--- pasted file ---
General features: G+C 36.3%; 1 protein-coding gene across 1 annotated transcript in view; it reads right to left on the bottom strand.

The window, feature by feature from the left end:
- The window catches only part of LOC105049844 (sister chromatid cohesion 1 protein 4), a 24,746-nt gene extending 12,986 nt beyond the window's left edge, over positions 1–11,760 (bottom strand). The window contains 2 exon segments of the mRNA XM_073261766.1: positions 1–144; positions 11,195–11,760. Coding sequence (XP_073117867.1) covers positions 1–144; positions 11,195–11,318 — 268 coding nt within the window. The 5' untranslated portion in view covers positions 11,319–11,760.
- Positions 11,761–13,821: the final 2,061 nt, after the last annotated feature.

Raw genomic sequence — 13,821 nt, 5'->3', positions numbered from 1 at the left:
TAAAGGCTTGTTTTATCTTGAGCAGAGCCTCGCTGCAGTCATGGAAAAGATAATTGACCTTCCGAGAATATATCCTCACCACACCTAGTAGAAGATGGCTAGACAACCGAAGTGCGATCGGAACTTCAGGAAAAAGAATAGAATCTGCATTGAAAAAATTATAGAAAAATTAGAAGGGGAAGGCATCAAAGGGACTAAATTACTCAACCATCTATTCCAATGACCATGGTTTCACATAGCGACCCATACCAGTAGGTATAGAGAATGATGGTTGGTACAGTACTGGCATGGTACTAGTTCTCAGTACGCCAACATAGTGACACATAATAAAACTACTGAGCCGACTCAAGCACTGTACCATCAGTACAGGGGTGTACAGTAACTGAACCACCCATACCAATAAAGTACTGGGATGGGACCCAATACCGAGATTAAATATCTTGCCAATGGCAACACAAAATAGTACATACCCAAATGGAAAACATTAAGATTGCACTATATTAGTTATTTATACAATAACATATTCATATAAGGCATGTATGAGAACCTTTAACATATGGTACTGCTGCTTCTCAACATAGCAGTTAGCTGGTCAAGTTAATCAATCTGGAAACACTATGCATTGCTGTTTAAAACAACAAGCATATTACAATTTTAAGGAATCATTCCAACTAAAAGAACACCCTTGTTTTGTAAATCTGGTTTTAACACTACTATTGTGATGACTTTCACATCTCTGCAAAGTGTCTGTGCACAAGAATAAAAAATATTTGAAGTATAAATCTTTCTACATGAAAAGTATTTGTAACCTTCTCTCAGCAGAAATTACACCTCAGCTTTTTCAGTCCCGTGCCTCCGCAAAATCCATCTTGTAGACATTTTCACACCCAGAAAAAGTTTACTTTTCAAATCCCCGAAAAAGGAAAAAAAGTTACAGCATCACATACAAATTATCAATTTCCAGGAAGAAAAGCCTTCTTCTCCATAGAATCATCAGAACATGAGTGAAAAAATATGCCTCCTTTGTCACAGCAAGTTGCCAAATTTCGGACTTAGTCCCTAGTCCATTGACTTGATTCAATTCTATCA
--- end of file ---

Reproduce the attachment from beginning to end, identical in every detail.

General features: G+C 36.3%; 1 protein-coding gene across 1 annotated transcript in view; it reads right to left on the bottom strand.

The window, feature by feature from the left end:
- The window catches only part of LOC105049844 (sister chromatid cohesion 1 protein 4), a 24,746-nt gene extending 12,986 nt beyond the window's left edge, over positions 1–11,760 (bottom strand). The window contains 2 exon segments of the mRNA XM_073261766.1: positions 1–144; positions 11,195–11,760. Coding sequence (XP_073117867.1) covers positions 1–144; positions 11,195–11,318 — 268 coding nt within the window. The 5' untranslated portion in view covers positions 11,319–11,760.
- Positions 11,761–13,821: the final 2,061 nt, after the last annotated feature.

Raw genomic sequence — 13,821 nt, 5'->3', positions numbered from 1 at the left:
TAAAGGCTTGTTTTATCTTGAGCAGAGCCTCGCTGCAGTCATGGAAAAGATAATTGACCTTCCGAGAATATATCCTCACCACACCTAGTAGAAGATGGCTAGACAACCGAAGTGCGATCGGAACTTCAGGAAAAAGAATAGAATCTGCATTGAAAAAATTATAGAAAAATTAGAAGGGGAAGGCATCAAAGGGACTAAATTACTCAACCATCTATTCCAATGACCATGGTTTCACATAGCGACCCATACCAGTAGGTATAGAGAATGATGGTTGGTACAGTACTGGCATGGTACTAGTTCTCAGTACGCCAACATAGTGACACATAATAAAACTACTGAGCCGACTCAAGCACTGTACCATCAGTACAGGGGTGTACAGTAACTGAACCACCCATACCAATAAAGTACTGGGATGGGACCCAATACCGAGATTAAATATCTTGCCAATGGCAACACAAAATAGTACATACCCAAATGGAAAACATTAAGATTGCACTATATTAGTTATTTATACAATAACATATTCATATAAGGCATGTATGAGAACCTTTAACATATGGTACTGCTGCTTCTCAACATAGCAGTTAGCTGGTCAAGTTAATCAATCTGGAAACACTATGCATTGCTGTTTAAAACAACAAGCATATTACAATTTTAAGGAATCATTCCAACTAAAAGAACACCCTTGTTTTGTAAATCTGGTTTTAACACTACTATTGTGATGACTTTCACATCTCTGCAAAGTGTCTGTGCACAAGAATAAAAAATATTTGAAGTATAAATCTTTCTACATGAAAAGTATTTGTAACCTTCTCTCAGCAGAAATTACACCTCAGCTTTTTCAGTCCCGTGCCTCCGCAAAATCCATCTTGTAGACATTTTCACACCCAGAAAAAGTTTACTTTTCAAATCCCCGAAAAAGGAAAAAAAGTTACAGCATCACATACAAATTATCAATTTCCAGGAAGAAAAGCCTTCTTCTCCATAGAATCATCAGAACATGAGTGAAAAAATATGCCTCCTTTGTCACAGCAAGTTGCCAAATTTCGGACTTAGTCCCTAGTCCATTGACTTGATTCAATTCTATCA